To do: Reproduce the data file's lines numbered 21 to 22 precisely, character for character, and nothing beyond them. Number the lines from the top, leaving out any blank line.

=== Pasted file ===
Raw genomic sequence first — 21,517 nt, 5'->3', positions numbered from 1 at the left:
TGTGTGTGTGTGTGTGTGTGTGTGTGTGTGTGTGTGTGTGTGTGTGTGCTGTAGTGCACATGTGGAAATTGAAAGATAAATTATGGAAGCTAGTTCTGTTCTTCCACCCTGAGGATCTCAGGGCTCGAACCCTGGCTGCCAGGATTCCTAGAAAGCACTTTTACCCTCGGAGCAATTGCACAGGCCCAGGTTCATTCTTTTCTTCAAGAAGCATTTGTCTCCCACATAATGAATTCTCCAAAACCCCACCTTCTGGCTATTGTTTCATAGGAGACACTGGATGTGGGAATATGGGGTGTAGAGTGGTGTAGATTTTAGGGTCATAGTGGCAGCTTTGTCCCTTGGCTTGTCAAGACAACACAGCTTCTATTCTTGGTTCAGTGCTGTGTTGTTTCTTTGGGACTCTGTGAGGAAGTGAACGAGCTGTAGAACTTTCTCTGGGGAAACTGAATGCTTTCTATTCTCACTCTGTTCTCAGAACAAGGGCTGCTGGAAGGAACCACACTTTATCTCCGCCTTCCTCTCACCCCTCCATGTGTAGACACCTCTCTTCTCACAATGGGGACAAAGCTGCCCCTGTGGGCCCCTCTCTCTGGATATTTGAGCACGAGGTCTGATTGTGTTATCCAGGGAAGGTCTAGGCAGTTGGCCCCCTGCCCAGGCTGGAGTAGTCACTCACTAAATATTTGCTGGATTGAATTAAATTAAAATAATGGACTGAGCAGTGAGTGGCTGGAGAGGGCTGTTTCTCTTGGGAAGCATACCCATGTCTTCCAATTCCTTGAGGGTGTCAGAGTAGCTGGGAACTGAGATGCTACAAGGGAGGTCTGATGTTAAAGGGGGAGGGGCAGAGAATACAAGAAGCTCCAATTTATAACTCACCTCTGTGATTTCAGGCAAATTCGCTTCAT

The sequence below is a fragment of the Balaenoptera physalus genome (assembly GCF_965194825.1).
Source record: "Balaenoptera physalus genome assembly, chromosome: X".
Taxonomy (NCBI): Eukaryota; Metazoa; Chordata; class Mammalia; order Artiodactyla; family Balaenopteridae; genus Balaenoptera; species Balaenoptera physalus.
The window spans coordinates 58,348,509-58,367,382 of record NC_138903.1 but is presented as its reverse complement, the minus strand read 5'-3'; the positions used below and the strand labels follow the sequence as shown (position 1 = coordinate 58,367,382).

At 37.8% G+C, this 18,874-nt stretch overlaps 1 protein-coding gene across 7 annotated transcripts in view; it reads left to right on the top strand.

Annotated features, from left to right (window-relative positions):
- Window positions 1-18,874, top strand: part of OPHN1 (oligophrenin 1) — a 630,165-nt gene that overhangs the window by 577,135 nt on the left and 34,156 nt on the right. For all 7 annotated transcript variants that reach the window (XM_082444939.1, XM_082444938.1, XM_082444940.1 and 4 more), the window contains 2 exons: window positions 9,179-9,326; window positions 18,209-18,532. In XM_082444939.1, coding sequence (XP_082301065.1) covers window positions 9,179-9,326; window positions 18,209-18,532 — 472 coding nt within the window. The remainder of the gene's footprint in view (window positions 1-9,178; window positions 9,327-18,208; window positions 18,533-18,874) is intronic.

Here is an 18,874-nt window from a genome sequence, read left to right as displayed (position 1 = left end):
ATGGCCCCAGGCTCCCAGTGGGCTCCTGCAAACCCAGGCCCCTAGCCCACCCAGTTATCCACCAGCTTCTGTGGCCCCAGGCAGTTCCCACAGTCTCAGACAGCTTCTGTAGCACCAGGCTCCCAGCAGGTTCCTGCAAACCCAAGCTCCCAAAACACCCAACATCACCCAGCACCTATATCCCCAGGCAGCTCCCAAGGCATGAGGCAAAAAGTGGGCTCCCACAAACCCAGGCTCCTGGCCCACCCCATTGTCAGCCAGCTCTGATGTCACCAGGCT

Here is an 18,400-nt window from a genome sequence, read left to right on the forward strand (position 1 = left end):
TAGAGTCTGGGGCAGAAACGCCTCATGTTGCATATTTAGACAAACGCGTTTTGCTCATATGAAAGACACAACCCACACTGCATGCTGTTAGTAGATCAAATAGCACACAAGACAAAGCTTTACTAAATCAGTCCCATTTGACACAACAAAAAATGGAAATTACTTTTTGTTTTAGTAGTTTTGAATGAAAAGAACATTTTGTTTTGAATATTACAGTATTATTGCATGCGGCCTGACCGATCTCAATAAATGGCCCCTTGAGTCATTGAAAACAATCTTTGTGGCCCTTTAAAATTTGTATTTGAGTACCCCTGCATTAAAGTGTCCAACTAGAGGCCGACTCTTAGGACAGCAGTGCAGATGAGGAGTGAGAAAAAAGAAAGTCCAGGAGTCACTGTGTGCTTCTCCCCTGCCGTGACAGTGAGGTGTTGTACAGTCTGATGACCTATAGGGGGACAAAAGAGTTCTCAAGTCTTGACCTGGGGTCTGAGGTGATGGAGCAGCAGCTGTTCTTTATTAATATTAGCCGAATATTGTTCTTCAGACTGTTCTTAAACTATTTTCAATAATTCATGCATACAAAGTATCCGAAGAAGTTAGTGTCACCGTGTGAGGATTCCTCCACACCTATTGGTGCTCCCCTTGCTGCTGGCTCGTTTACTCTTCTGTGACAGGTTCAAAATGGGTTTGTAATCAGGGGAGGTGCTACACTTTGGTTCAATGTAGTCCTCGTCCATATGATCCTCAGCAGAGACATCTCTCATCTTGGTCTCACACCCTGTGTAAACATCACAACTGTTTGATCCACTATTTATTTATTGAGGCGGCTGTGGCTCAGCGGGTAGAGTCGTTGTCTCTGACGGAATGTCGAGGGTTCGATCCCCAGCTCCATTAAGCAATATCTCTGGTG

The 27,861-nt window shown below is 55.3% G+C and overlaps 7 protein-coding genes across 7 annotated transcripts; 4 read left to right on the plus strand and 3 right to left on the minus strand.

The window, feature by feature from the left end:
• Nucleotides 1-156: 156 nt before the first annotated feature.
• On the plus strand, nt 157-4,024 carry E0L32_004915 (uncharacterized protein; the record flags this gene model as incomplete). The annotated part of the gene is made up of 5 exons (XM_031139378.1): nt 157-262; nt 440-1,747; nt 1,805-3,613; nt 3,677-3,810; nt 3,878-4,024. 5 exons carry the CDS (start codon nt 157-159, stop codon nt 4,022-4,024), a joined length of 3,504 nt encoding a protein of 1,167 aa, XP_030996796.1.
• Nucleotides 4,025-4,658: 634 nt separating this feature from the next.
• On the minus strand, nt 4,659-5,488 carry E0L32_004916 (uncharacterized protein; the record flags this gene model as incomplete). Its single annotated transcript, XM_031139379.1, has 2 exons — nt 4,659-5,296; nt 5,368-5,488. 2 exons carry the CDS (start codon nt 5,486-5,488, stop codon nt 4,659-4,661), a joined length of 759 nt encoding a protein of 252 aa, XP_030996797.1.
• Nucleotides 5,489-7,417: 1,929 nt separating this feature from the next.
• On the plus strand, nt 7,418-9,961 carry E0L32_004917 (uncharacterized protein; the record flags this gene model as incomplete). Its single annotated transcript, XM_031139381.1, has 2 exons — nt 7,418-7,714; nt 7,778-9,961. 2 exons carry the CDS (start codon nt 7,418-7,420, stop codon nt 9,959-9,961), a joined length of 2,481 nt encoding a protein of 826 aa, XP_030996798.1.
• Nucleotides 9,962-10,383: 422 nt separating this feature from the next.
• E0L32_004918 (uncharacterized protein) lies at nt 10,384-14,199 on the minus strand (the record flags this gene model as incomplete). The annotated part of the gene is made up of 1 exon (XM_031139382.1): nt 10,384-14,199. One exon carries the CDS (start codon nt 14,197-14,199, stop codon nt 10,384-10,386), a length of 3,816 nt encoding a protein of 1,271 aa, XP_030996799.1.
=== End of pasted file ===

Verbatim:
• On the plus strand, nt 7,418-9,961 carry E0L32_004917 (uncharacterized protein; the record flags this gene model as incomplete). Its single annotated transcript, XM_031139381.1, has 2 exons — nt 7,418-7,714; nt 7,778-9,961. 2 exons carry the CDS (start codon nt 7,418-7,420, stop codon nt 9,959-9,961), a joined length of 2,481 nt encoding a protein of 826 aa, XP_030996798.1.
• Nucleotides 9,962-10,383: 422 nt separating this feature from the next.